‘I could feel them coming’ - The moment cramps brought Loïc Vliegen to a standstill in Liège-Bastogne-Liège 

The local hero had to give up the lead of the race after suffering from an attack of cramps 

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Loïc Vliegen found himself in a dream position during the 2021 Liège-Bastogne-Liège, as the local rider led the race around his home region. 

The Intermarché-Wanty-Gobert Matériaux rider made it into the seven-rider breakaway in the final spring Monument, enjoying a day out around the roads of his hometown Liège. 

Into the final 25km of the race, Vliegen attacked alone as the peloton closed in behind, but the 27-year-old’s solo move was brought to a sudden halt when cramp set into his legs.

Vliegen was brought to a complete standstill, lost his lead and was forced to recover before he could get the legs turning again. 

Speaking after the finish, Vliegen told Belgian newspaper Het Niewsblad: “It was a very tough race and I had been in the lead almost the entire time, while my form is not really great. However, I wanted to do something today, for my audience. It was a beautiful day for me, with a very good course. Next year I will come here with a different goal. Those cramps? I could feel them coming, yes. But after two minutes they were gone again, after I pushed them a bit. After that I helped Quinten Hermans, after that my day was over. ”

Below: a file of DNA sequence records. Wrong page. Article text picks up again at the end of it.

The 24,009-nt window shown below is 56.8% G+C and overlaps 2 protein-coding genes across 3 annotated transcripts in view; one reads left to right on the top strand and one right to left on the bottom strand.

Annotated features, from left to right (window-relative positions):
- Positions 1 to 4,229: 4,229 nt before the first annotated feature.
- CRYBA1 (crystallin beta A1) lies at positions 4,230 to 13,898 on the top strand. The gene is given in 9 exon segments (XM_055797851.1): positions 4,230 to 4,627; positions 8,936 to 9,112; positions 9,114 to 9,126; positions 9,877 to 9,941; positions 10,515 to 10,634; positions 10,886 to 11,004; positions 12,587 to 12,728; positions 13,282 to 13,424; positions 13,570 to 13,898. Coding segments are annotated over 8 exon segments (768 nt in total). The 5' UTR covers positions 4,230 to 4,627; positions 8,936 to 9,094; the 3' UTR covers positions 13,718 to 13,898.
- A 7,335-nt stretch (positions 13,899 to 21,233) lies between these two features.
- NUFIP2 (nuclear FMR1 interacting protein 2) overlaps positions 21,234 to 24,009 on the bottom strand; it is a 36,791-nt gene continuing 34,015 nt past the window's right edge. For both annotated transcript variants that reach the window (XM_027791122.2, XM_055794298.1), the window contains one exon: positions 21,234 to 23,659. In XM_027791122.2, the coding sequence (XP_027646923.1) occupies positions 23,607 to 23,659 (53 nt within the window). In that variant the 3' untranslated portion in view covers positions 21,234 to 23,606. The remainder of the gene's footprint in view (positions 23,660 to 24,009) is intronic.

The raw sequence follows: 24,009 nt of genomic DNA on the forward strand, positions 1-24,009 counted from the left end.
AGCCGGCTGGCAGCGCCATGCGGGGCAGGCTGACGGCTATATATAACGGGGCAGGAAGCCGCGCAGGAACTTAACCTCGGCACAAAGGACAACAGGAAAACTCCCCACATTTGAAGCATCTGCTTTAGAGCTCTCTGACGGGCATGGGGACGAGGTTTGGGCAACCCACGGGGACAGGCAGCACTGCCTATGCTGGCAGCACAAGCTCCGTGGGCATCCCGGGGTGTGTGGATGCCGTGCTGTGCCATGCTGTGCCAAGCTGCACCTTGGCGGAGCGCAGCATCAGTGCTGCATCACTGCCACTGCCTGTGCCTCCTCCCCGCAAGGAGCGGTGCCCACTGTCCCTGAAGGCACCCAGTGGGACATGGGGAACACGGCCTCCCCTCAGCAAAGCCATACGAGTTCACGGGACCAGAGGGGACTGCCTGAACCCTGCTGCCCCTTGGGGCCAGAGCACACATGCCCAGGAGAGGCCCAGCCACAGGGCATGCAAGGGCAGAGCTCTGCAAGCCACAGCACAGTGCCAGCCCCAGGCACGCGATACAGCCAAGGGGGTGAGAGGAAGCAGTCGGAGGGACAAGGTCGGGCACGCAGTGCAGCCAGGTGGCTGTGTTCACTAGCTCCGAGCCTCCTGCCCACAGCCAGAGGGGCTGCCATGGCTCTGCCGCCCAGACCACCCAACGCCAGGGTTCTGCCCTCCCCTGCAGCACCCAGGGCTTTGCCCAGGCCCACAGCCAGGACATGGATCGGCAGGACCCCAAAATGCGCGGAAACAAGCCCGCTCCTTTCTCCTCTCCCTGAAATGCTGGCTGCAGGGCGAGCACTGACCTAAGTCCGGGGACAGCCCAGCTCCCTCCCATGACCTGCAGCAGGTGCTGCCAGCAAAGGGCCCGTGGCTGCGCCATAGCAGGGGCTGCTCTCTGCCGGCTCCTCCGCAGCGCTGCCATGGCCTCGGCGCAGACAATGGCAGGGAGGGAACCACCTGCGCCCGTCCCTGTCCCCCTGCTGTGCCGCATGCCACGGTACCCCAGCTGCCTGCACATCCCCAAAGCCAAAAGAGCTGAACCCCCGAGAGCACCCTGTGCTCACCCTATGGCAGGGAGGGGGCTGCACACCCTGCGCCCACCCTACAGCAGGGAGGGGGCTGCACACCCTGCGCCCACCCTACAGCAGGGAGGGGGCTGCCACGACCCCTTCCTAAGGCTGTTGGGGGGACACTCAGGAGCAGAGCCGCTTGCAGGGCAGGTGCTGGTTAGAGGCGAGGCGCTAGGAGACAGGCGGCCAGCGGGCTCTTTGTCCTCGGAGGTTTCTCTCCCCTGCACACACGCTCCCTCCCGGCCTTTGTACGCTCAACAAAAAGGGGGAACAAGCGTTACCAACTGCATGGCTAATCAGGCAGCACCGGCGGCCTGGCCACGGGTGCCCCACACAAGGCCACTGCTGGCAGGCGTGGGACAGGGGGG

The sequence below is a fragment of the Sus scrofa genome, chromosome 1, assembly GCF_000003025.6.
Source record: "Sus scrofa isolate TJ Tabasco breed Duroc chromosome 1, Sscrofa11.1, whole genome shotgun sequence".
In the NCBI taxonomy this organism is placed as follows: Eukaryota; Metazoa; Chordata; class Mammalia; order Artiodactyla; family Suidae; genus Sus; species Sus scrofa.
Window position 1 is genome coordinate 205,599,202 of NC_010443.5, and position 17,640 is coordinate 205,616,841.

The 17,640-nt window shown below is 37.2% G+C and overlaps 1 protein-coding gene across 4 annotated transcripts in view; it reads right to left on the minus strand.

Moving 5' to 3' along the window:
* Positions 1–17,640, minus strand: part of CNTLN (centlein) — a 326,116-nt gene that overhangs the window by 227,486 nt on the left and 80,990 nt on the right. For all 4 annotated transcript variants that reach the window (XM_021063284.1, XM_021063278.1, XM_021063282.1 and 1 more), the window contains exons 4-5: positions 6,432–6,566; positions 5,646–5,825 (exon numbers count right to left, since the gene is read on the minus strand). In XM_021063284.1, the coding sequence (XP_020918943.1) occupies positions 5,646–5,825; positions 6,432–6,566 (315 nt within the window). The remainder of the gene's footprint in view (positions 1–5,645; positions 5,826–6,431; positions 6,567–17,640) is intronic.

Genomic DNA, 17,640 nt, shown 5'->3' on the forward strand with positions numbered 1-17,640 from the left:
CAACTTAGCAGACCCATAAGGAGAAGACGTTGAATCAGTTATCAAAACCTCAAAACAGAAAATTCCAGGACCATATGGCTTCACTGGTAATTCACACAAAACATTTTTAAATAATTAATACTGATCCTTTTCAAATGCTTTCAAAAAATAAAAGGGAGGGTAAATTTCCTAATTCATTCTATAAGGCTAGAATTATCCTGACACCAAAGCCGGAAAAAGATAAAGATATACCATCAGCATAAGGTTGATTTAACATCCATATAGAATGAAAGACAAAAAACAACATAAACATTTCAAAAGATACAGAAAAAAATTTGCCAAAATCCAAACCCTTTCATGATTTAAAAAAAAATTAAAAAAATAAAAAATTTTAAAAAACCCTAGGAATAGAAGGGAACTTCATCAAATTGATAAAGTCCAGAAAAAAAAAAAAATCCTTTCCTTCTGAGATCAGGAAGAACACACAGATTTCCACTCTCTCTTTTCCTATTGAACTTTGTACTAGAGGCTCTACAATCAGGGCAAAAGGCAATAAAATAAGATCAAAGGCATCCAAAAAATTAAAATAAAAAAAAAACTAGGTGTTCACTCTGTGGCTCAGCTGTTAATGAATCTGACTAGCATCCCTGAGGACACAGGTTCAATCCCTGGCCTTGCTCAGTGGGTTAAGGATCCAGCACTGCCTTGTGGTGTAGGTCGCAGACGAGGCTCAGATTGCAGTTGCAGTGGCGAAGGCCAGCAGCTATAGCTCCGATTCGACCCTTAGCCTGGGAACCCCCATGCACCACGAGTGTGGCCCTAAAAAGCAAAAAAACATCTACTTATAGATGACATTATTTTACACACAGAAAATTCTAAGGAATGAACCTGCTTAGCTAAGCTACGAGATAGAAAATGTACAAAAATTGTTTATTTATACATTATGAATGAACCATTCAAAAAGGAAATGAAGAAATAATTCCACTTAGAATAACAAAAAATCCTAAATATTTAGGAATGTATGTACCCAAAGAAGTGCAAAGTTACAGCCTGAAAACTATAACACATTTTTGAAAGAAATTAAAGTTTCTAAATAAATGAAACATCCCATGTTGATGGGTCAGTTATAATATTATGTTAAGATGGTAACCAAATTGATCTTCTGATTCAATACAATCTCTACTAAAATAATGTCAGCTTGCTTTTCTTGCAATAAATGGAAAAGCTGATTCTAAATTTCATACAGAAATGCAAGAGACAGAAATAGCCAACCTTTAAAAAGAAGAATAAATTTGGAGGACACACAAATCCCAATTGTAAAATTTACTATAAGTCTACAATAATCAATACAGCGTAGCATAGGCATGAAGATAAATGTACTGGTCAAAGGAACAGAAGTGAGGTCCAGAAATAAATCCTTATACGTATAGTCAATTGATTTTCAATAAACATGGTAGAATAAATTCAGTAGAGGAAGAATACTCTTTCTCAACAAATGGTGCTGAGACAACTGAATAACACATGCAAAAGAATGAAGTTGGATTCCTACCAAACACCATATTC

Vliegen was able to continue rolling and eventually made it to the finish in 92nd place, a respectable 6-17 down on race winner Tadej Pogačar (UAE Team Emirates). 

To mark the moment in the historic 259km, Vliegen celebrated with a plate of Belgian fries. 

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Vliegen was the star rider for his team in the Ardennes Classics, making it into the break in all three major races (Amstel Gold Race, Flèche Wallone and Liège), being the last man to survive from them at both Amstel Gold and Liège-Bastogne-Liège.  

Alex Ballinger
Alex Ballinger

Alex is the digital news editor for CyclingWeekly.com. After gaining experience in local newsrooms, national newspapers and in digital journalism, Alex found his calling in cycling, first as a reporter and now as news editor responsible for Cycling Weekly's online news output.

Since pro cycling first captured his heart during the 2010 Tour de France (specifically the Contador-Schleck battle) and joining CW in 2018, Alex has covered three Tours de France, multiple editions of the Tour of Britain, and the World Championships, while both writing and video presenting for Cycling Weekly. He also specialises in fitness writing, often throwing himself into the deep end to help readers improve their own power numbers. 

Away from journalism, Alex is a national level time triallist, avid gamer, and can usually be found buried in an eclectic selection of books.